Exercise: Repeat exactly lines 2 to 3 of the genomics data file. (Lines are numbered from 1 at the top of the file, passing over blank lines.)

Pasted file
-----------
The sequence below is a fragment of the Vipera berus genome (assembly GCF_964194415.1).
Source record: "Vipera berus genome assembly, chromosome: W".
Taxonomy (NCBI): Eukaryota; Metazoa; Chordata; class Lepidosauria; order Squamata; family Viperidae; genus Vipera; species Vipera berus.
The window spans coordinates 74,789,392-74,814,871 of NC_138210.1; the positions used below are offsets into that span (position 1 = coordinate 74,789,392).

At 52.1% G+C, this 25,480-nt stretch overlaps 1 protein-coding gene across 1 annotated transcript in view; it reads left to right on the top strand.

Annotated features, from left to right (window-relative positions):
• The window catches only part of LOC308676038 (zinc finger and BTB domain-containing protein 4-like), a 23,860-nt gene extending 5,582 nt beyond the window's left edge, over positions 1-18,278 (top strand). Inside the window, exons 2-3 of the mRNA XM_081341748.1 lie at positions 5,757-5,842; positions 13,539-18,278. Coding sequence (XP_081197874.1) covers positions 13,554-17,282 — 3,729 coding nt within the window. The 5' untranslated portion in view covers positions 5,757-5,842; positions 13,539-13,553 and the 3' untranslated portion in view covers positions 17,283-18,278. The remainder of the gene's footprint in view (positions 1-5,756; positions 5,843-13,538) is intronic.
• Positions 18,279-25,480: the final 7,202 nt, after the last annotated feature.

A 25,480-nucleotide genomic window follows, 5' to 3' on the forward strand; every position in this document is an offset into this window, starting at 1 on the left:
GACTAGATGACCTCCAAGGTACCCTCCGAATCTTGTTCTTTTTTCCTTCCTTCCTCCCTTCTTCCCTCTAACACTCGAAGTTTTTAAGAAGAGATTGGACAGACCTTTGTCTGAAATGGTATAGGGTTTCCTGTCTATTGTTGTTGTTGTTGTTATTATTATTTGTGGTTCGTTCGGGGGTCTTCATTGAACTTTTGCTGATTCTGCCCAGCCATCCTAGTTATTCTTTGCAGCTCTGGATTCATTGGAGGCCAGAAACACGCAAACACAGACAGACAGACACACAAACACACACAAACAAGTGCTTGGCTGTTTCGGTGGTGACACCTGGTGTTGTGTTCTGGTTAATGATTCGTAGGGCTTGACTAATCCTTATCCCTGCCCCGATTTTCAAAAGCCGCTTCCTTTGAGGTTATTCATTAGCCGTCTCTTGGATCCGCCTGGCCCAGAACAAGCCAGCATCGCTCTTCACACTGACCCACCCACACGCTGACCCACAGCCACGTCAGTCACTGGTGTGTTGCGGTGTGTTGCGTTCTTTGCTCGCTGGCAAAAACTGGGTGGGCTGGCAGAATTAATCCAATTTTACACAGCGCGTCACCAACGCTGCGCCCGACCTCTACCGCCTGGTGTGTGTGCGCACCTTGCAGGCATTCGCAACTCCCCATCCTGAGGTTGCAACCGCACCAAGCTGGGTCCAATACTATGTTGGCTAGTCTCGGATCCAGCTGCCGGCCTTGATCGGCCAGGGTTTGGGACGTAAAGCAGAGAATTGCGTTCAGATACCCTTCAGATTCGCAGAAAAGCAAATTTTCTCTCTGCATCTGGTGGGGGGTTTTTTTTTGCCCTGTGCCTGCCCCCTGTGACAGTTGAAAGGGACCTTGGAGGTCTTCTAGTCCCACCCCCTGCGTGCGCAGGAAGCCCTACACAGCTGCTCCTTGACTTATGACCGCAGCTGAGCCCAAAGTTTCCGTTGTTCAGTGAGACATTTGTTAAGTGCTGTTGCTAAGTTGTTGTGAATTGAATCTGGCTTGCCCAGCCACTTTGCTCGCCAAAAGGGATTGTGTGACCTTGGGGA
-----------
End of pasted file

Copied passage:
Source record: "Vipera berus genome assembly, chromosome: W".
Taxonomy (NCBI): Eukaryota; Metazoa; Chordata; class Lepidosauria; order Squamata; family Viperidae; genus Vipera; species Vipera berus.